High elves tend to align their diets most closely to their values, and prefer fruits, vegetables, and grains to meat and poultry. By contrast, wood elves are often wanderers and adventures and, consequently, more disposed to hunting and foraging.
So it seems that at least some elves eat meat after all. But you wouldn't know it from the recipes in Heroes' Feast.

Your Turn: Do elves eat meat in your fantasy campaign?

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Michael Tresca

Michael Tresca

Whizbang Dustyboots

Gnometown Hero
One of the regular is an Elf who is vegan and she was apprehensive of human cuisine at first, but she gets impressed by tofu steaks. She realizes that elven cuisine is super bland and decides to go on a quest to discover new flavours.
This is the most dystopian thing that's ever been written about elves.

If tofu steaks are exciting, then elves are living a bleak, bleak life.

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They get surprisingly tender if you stew them long enough.

Pretty sure that there are elvish hunters mentioned in The Silmarillion - Celegorm for one. I think that it's more that elves oppose hunting for sport rather than for food and crafting. I doubt elves have a meat-heavy diet, and they would certainly follow the ideas about ethical consumption.

But I also recall some lines in the various Dragonlance works where Caramon expresses dismay that elves don't seem to eat meat. But Caramon was more than a little basic.

In the end, it's another "do dwarven women have beards" question. And as the DM, I'll let the player decide if their elf is a vegetarian or not.

In my post-apocalyptic Winter Eternal game, it depends on the elves.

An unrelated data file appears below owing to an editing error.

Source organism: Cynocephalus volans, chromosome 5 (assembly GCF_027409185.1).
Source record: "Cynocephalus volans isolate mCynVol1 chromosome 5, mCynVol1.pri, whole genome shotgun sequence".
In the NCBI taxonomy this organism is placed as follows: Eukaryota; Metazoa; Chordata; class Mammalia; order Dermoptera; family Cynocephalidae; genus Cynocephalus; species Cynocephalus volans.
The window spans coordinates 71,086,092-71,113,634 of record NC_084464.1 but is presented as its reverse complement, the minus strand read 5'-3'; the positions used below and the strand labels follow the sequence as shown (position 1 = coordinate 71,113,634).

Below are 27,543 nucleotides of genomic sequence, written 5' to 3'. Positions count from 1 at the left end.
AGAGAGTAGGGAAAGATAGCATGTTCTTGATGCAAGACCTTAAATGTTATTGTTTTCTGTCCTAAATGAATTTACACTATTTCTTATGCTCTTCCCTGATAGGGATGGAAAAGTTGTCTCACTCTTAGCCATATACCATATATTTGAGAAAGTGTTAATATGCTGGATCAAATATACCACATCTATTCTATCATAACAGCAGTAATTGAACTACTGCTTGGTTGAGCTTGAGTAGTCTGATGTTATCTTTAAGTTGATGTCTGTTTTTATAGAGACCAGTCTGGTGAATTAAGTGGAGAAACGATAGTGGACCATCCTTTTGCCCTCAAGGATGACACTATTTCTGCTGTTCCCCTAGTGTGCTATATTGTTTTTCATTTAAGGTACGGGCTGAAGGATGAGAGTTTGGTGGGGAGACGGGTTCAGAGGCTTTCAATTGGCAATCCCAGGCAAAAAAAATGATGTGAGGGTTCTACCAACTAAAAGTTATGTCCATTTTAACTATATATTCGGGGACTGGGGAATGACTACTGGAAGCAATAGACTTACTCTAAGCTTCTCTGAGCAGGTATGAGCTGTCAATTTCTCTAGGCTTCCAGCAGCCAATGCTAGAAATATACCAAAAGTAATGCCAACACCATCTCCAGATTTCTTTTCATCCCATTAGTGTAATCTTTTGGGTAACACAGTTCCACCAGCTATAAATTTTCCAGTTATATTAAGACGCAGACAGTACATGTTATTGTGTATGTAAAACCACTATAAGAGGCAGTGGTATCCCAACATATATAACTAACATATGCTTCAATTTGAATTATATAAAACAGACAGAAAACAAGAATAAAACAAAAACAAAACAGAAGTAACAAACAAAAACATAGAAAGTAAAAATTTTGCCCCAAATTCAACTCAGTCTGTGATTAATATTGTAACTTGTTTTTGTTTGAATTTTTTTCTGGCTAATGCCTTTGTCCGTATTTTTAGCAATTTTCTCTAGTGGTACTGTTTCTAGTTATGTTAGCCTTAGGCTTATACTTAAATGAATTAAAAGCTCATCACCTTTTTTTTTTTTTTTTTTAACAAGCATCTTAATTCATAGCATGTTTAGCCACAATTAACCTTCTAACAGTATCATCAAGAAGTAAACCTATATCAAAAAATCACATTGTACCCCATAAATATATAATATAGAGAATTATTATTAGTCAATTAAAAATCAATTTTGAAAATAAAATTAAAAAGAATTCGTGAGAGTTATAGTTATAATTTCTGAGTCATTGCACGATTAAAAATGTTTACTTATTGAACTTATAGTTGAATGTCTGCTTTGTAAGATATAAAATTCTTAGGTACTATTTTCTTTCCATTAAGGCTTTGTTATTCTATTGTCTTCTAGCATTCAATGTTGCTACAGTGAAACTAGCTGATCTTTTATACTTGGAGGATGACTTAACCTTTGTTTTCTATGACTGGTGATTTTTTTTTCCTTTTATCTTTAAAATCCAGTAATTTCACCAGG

The eladrin and their vedalkyn servitors ate balanced. Their philosophy was about balance, meaning they did their best to make zero footprint on herding, crops, meat slaughter etc.

Now, the wood elves, being forced into nomadic survival and constant battles against the orc hordes, turned to worship of Yeegnoghu and became naked, demon worshipping berserkers who loved the taste and texture of flesh, but more so gained a metaphorical sustenance from the adrenaline of the pursuit and kill.


I also view elves as having annual sacred revelries, when clans get together, that are orgiastic, with various kinds of competitions and entertainments, that are often magical in nature.

On such a day, elves might get "high" (on a certain kind of tree leaf?) and drunk (on a certain kind of berry wine?), not to mention magical intoxications.

Hmm. Heroes' Feast has an interesting definition of "life." Mine includes plants.

@Bedrockgames has the right idea. To truly respect life, elves would have to eat something that doesn't grow. Like hair clippings...

My wild elves (they hate that term) eat 90% vegetables, 10% animal products - mostly because animals are much more productive while still alive.

A common misconception about angel hair: